EDUCATION, education, education, will as ever be one of the battlegrounds of this May's General Election.

It has long been a subject for drama and literature too from Terence Rattigan's The Browning Version to John Godber's Teechers, Charles Dickens' Nicholas Nickelby to Alan Bennett's Forty Years On.

Pick Me Up Theatre artistic director Robert Readman has picked two northern plays, both set in comprehensive schools but at the opposite ends of academic achievement. The children in Willy Russell's Our Day Out are from Mrs Kay's Progress Class, the "slow" kids; the bright sparks in Alan Bennett's The History Boys are Hector's scholarship class, being sharpened for their Oxbridge exams.

Yet at their heart, the two are not poles apart as two working-class dramatists write passionately of the opportunities afforded by education; in Russell's case, showing the children a world beyond the classroom and the dull thud of a restrictive teacher; in Bennett's case, showing the value of lessons for "the long littleness of life", learned from unconventional lessons that go beyond appreciating the lure of language and a love of literature.

Our Day Out is a youth theatre staple but now the 1976 play is all the better, all the wittier too, for being transformed into a musical by Russell, who reworked the script and added songs and music co-written with Bob Eaton in 2009.

Those rhyming songs play wonderfully on the innately funny sound of the Liverpool accent – just like The Scaffold and Ringo in his Beatles songs once did – while enhancing the pathos of this heartwarming piece as the class trip re-routes from Alton Towers to a zoo, castle and beach in North Wales.

As ever, Readman has assembled a terrific cast, Jeanette Hunter's kindly Mrs Kay battling with Craig Kirby's grouchy, oppressive Mr Briggs, backed up by Martyn Hunter's seen-it-all-before bus driver and Adam Sowter and Katie Glover's young teachers. Emily Belcher excels as the quiet loner, Amy; Kiera Leaper's flirtatious Carly is a hoot, and Emma Moodie and Ruby Johnson's Bored Girls steal the show as always. Barbara Chan's musical direction is a joy too.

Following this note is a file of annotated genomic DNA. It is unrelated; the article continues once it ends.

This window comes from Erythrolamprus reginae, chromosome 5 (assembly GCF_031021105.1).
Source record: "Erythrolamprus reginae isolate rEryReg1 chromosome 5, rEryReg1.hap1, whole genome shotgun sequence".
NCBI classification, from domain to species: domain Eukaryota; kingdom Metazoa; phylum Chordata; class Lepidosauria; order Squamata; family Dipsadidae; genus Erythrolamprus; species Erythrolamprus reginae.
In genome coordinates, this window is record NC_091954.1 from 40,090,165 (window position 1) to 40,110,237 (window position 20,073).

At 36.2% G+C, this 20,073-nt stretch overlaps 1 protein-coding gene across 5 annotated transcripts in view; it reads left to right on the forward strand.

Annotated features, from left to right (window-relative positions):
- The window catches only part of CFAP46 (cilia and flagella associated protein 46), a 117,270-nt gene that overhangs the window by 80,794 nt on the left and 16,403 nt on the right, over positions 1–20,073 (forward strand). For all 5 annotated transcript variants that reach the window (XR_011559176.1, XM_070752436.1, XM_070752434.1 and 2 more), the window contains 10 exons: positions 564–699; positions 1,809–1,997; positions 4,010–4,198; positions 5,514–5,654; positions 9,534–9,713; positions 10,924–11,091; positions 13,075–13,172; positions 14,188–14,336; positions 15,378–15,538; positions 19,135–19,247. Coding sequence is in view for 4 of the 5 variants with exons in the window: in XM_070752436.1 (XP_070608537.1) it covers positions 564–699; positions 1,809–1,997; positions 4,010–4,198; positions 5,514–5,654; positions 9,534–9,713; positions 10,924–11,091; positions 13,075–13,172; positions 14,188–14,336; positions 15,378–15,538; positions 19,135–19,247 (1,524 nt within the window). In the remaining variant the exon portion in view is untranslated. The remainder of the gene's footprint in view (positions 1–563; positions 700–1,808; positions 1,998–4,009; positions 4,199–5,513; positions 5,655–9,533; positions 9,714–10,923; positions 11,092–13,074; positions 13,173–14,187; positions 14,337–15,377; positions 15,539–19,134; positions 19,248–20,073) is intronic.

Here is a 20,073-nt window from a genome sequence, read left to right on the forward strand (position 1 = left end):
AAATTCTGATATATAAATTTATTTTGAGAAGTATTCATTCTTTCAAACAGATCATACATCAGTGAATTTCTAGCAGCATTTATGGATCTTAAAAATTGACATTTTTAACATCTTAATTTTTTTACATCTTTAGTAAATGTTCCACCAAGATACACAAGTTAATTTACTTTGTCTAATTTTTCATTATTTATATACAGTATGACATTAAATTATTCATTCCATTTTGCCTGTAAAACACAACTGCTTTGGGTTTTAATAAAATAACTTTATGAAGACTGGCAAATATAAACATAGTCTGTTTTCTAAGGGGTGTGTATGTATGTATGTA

Both productions make fantastic use of Adam Moore Tech247's film projections for scenery, first evoking assorted Welsh sites, and then the black-and-white Sheffield city centre of 1983 for The History Boys, which is allied to the industrial electronic music of Cabaret Voltaire from that era.

Again, the casting is eye-catching, BBC Radio York presenters Neil Foster and Adam Tomlinson playing smart, disruptive supply teacher Irwin and the narrow-minded headmaster respectively, while former Bootham School headteacher Ian Small relishes the loose cannon role of Hector and Barbara Johnson's Mrs Lintott is all common sense as history teacher Mrs Lintott.

Among the boys, Sam Baxter is the stand-out as the troubled Posner, while George Stagnell's Dakin pulls out the star pupil stops in the second half and Sam Hird's Scripps impresses too. Ensemble work between the boys needs to be quicker but individual performances are all strong.

The History Boys and Our Day Out, The Musical, Pick Me Up Theatre, Joseph Rowntree Theatre, York; performances run until Saturday. Box office: 01904 623568 or